An alternative approach for the identification and counting of cells is the scattered light optical method, as utilized by the Advia 120 (Siemens, Eschborn, Germany). In a first step, the blood cells are brought into a spherical shape by means of an iso-osmotic reagent containing an additive called “surfactant,” and a laser diode-generated monochromatic light beam is then directed to the flow cell [75], [76]. Through the application of the Mie theory of scattered light properties, which states that the intensity of monochromatic scattered light measured at a certain angle depends on the volume of a cell and the difference in the refractive indices of cell and medium, information about the illuminated particle can be derived [76], [77]. The scattered light generated at the cell is measured by photodiodes, which are positioned at two different angles. The signal of the low-angle light scattering at 2–3° is amplified 30 times and gives information about the volume of the cell (MCV or MPV). The signal of the high-angle light scattering at 5° to 15° is amplified 12 times and reveals the refractive index (RI) of a cell and allows determining its density [78]. Thus, due to the refraction, cell fragments are distinguished from platelets [71]. Using these two parameters, the device software generates a scattergram in which the platelets are identified by their volume (1–30 fL) and their RI (1.35–1.40) [78], [79]. The information is converted into cell volume and density using the Mie theory [77]. The ability to measure even platelets of small size that would otherwise be excluded by the lower discriminators of the impedance method is an advantage of the scattered-light method. In contrast, large platelets, which are identified as erythrocytes in the impedance method corresponding to the upper discrimination, can be correctly assigned to the platelet fraction on the basis of their lower RI [71].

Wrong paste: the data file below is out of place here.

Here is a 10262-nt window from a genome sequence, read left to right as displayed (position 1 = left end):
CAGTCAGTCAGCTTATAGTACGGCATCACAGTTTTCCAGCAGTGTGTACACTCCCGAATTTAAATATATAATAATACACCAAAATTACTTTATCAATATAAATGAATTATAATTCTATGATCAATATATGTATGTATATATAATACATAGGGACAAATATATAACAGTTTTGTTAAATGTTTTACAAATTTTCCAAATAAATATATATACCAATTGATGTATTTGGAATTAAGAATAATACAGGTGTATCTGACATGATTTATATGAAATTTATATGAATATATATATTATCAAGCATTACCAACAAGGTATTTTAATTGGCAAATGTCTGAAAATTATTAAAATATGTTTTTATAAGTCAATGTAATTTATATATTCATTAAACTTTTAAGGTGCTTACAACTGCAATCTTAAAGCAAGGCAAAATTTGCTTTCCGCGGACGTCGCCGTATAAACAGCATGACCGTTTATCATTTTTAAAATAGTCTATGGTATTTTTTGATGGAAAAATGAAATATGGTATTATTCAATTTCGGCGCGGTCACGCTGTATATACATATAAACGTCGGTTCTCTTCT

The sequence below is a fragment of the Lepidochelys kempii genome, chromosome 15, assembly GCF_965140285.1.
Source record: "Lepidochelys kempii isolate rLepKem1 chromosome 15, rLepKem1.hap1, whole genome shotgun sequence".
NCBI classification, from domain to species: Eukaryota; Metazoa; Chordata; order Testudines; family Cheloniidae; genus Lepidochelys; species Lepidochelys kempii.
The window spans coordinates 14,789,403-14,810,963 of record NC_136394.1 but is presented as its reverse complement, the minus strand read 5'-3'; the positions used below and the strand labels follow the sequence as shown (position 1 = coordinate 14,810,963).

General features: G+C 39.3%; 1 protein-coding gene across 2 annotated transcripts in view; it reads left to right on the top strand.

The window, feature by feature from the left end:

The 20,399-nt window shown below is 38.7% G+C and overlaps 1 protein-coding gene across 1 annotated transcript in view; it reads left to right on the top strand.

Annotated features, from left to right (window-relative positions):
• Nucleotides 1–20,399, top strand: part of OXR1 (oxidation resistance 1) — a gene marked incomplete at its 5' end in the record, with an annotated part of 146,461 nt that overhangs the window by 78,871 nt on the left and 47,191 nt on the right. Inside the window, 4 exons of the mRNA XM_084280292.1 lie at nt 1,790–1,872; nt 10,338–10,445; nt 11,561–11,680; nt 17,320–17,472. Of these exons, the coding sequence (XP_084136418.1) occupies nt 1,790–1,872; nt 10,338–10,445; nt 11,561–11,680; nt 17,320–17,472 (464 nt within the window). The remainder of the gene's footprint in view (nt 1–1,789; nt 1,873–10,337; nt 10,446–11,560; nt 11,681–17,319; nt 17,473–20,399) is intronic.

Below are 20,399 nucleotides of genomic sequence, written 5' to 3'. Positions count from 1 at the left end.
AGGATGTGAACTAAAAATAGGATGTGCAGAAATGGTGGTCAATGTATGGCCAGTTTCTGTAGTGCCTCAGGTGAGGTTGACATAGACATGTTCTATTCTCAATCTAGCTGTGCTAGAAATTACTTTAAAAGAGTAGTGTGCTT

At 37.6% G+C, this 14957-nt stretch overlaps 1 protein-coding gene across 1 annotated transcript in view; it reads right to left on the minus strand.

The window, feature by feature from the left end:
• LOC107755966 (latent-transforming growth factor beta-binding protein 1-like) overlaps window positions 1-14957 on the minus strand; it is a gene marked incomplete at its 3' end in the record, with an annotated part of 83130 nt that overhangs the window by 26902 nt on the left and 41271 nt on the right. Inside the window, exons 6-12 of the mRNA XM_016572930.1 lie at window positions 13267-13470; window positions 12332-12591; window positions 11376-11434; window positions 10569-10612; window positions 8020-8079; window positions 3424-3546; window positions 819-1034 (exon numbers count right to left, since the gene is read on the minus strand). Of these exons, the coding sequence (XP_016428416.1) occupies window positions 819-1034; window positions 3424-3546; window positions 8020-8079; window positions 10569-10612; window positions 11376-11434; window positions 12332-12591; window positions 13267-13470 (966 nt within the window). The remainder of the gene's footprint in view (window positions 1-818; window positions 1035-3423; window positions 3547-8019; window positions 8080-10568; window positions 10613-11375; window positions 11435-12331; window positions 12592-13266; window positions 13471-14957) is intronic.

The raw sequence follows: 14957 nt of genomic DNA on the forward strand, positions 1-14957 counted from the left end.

The CELL-DYN Sapphire (Abbott, Wiesbaden, Germany) utilizes, additional to an impedance method, the proprietary MAPSSTM technology, which is also a scattered light optical method but the technical approach differs from the Advia system. Platelets are identified by scattered light intensity at 7° and 90° angles and a scattergram is produced from this information, discriminating platelets from nonplatelet particles by floating thresholds [80].

The recently launched Alinity hq analyzer (Abbott, Wiesbaden, Germany) exclusively utilizes an improved scattered light optical MAPSS™ technology. The information from seven unique light detectors, detecting the polarized and depolarized side scatter, axial light loss and four intermediate angles of light scatter are combined with fluorescence detection and therefrom a unique signal signature of each cell is generated [81].